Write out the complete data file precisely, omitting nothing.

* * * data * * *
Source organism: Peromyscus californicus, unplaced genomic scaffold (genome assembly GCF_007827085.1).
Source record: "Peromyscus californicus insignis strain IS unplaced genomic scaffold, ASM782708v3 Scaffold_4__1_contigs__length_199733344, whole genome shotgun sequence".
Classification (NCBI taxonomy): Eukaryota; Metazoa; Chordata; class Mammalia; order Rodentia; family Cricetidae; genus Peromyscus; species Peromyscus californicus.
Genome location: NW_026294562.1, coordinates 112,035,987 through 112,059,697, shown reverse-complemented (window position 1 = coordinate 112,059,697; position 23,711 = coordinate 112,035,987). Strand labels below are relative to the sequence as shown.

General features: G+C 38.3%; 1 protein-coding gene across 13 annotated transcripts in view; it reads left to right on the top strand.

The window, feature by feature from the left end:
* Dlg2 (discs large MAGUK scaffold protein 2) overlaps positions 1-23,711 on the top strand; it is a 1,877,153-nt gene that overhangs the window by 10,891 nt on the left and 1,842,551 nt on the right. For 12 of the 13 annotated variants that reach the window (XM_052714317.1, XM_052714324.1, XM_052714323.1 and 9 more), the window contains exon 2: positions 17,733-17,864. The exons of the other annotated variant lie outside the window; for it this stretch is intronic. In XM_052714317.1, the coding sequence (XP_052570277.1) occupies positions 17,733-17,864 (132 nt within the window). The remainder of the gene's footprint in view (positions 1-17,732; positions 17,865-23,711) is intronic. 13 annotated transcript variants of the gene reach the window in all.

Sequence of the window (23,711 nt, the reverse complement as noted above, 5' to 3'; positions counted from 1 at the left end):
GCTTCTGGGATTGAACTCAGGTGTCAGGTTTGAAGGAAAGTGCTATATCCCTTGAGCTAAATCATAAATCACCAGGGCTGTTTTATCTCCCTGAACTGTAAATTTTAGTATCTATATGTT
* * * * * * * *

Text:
Source organism: Peromyscus californicus, unplaced genomic scaffold (genome assembly GCF_007827085.1).
Source record: "Peromyscus californicus insignis strain IS unplaced genomic scaffold, ASM782708v3 Scaffold_4__1_contigs__length_199733344, whole genome shotgun sequence".
Classification (NCBI taxonomy): Eukaryota; Metazoa; Chordata; class Mammalia; order Rodentia; family Cricetidae; genus Peromyscus; species Peromyscus californicus.
Genome location: NW_026294562.1, coordinates 112,035,987 through 112,059,697, shown reverse-complemented (window position 1 = coordinate 112,059,697; position 23,711 = coordinate 112,035,987). Strand labels below are relative to the sequence as shown.

General features: G+C 38.3%; 1 protein-coding gene across 13 annotated transcripts in view; it reads left to right on the top strand.

The window, feature by feature from the left end:
* Dlg2 (discs large MAGUK scaffold protein 2) overlaps positions 1-23,711 on the top strand; it is a 1,877,153-nt gene that overhangs the window by 10,891 nt on the left and 1,842,551 nt on the right. For 12 of the 13 annotated variants that reach the window (XM_052714317.1, XM_052714324.1, XM_052714323.1 and 9 more), the window contains exon 2: positions 17,733-17,864. The exons of the other annotated variant lie outside the window; for it this stretch is intronic. In XM_052714317.1, the coding sequence (XP_052570277.1) occupies positions 17,733-17,864 (132 nt within the window). The remainder of the gene's footprint in view (positions 1-17,732; positions 17,865-23,711) is intronic. 13 annotated transcript variants of the gene reach the window in all.

Sequence of the window (23,711 nt, the reverse complement as noted above, 5' to 3'; positions counted from 1 at the left end):
GCTTCTGGGATTGAACTCAGGTGTCAGGTTTGAAGGAAAGTGCTATATCCCTTGAGCTAAATCATAAATCACCAGGGCTGTTTTATCTCCCTGAACTGTAAATTTTAGTATCTATATGTT